I can remember it like it was yesterday.
Standing at a microphone in the back room of his large Southern Baptist church, a young guy with an short but athletic build and close-cropped red hair stared blankly at the three atheists who were being interviewed for an adult Sunday School class. One of their number, a thin middle-aged man with glasses and a limp brown ponytail, had just asked the redhead what he would do if he discovered that God, in fact, did not exist.
“I suppose,” he began with some trepidation, “I’d go out and rape and steal and murder.”
The atheist replied, “Then I think we’ve all learned something about your character, no matter whether or not there’s a God.”
That moment stuck with me, hard. The entire experience did, in fact. I spent the next couple years with feet in both worlds; on most Sundays, I could be found right back at that Southern Baptist church, listening and discussing issues of theology and apologetics with the others in that Sunday School class. And once a month, I made my home with the atheists who’d come out that day, learning with them and discussing issues of philosophy, ethics, and the human experience.
I was attracted to both groups for a number of reasons. For one, I had only recently apostatized from orthodox Christianity, and I was exploring the idea of retaining my Christian identity while realigning my beliefs as a freethinker. For another, I was frankly disturbed to read about the terrible experiences my fellow apostates posted with relentless regularity online; I had grown up with only good experiences in churches, and with fellow believers, and I was hoping to reassure myself that houses of worship were still home to many, many good people. And finally, although spending time with the freethinking atheists was a tremendous joy for me intellectually, it did little to exercise my charitable impulses.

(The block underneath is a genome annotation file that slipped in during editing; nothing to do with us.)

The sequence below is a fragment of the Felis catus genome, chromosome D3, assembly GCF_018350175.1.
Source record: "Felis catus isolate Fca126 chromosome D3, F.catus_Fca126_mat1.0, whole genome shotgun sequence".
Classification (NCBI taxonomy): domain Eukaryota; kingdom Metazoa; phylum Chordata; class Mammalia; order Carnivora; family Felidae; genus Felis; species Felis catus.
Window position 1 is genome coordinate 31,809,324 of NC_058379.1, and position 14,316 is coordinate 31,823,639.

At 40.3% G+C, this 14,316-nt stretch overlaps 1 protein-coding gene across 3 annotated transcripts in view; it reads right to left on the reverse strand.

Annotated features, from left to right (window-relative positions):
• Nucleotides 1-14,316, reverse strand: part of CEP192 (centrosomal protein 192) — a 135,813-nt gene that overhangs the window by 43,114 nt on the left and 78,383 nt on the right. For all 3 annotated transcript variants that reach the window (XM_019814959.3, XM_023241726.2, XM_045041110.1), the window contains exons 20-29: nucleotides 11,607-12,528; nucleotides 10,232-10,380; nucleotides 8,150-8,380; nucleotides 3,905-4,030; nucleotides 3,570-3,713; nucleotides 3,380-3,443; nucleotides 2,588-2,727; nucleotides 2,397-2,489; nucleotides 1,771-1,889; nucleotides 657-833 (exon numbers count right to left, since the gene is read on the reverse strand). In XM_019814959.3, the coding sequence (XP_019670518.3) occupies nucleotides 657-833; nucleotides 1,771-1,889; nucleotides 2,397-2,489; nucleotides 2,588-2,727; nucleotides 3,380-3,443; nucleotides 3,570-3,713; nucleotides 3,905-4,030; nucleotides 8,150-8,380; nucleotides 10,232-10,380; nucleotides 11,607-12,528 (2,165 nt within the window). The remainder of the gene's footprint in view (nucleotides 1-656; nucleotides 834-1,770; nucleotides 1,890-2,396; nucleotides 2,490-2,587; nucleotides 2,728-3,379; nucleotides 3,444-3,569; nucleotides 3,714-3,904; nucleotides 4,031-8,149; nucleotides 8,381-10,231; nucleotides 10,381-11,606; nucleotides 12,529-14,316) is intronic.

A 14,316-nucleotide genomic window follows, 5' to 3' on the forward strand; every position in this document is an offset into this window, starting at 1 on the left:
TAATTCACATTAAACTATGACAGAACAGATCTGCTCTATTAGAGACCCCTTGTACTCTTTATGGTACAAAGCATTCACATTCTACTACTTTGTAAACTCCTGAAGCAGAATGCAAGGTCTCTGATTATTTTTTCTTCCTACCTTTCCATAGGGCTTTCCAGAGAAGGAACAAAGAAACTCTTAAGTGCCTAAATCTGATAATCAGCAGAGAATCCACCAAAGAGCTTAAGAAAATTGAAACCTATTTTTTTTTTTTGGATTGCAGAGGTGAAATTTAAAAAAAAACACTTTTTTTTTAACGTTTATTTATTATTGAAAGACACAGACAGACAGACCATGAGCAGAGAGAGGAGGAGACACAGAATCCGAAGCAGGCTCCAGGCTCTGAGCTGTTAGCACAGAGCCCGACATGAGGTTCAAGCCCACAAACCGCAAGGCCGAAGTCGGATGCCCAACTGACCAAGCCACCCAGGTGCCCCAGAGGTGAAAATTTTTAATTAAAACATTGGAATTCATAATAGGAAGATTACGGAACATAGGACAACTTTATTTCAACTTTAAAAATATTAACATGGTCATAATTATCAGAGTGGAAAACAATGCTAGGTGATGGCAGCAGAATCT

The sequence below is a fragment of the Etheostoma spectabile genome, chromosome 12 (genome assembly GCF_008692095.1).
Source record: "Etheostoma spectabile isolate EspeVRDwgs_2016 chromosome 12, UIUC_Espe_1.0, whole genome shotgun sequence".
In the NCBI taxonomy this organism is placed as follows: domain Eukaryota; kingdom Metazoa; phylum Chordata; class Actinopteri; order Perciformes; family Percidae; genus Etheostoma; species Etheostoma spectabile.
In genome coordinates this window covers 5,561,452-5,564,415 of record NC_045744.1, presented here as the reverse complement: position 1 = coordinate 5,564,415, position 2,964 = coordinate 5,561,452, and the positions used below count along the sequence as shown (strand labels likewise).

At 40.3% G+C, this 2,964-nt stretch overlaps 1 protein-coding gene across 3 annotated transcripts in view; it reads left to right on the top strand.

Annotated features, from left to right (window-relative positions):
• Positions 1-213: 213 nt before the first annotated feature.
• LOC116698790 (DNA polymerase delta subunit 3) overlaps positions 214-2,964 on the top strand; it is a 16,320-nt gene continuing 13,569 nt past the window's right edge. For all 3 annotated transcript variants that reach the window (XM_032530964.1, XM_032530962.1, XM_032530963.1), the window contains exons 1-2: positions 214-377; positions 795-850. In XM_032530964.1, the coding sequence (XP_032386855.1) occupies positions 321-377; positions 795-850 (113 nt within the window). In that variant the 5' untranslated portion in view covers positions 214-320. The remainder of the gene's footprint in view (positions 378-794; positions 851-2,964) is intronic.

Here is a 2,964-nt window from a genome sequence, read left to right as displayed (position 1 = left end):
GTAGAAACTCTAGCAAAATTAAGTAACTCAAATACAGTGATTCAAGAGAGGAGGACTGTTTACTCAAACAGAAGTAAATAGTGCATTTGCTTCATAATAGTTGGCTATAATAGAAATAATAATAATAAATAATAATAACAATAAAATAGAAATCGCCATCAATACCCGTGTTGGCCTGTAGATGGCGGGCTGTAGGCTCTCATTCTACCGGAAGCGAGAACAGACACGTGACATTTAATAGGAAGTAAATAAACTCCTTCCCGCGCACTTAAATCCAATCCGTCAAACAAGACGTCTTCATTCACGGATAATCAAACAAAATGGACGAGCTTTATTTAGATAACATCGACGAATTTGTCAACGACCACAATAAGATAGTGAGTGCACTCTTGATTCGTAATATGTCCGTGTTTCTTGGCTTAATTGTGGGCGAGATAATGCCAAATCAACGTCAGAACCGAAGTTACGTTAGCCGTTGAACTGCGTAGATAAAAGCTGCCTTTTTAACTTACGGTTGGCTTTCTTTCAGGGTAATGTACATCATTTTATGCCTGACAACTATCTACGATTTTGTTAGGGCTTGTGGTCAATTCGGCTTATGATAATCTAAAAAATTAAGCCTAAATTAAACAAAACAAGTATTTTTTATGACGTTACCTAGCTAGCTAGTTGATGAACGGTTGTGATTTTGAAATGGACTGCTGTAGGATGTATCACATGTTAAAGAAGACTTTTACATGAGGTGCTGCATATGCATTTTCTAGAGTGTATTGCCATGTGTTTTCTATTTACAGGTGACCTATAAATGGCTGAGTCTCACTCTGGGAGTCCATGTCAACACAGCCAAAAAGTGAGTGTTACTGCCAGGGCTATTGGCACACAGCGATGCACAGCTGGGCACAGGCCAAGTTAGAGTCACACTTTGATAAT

For that, I had to spend time with the Christians.
My favorite activity was something the church called their “Evening Stars” program. One Friday a month, members and other volunteers show up at the church’s children’s center at 6:00PM where families can drop off their special-needs children (and siblings) for an evening of respite. For my wife and I, it was a bit out of our comfort zone (having no children of our own, and precious little experience with them either), but at only a few hours a month it was an easy thing to do. And not, unfortunately, an activity that we could find among our local atheist organizations.
But that began to change. As our band of heathens began to expand and mature, those of us with experience in community outreach began to suggest activities that were less cerebral, and more charitable. Soon, I found myself doing as much good in my neighborhood in the company of infidels as I had previously with the faithful. And then when I heard that Dale McGowan, already considered by many to be the man who beat the humanist heart of the New Atheist movement, was starting a new foundation to encourage and empower charitable expression among the growing demographic of nonbelievers, I latched on immediately.